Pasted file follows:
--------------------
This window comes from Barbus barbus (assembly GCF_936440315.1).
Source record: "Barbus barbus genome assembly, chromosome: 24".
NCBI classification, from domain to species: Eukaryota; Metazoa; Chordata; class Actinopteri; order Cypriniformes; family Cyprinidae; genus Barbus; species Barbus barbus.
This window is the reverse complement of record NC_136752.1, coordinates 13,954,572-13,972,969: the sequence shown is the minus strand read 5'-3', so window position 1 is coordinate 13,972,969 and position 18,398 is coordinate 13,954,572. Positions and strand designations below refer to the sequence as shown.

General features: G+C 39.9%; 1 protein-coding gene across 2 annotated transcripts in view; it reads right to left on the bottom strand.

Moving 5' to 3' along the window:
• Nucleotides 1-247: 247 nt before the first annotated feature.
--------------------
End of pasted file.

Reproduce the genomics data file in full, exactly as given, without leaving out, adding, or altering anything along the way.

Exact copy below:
This window comes from Barbus barbus (assembly GCF_936440315.1).
Source record: "Barbus barbus genome assembly, chromosome: 24".
NCBI classification, from domain to species: Eukaryota; Metazoa; Chordata; class Actinopteri; order Cypriniformes; family Cyprinidae; genus Barbus; species Barbus barbus.
This window is the reverse complement of record NC_136752.1, coordinates 13,954,572-13,972,969: the sequence shown is the minus strand read 5'-3', so window position 1 is coordinate 13,972,969 and position 18,398 is coordinate 13,954,572. Positions and strand designations below refer to the sequence as shown.

General features: G+C 39.9%; 1 protein-coding gene across 2 annotated transcripts in view; it reads right to left on the bottom strand.

Moving 5' to 3' along the window:
• Nucleotides 1-247: 247 nt before the first annotated feature.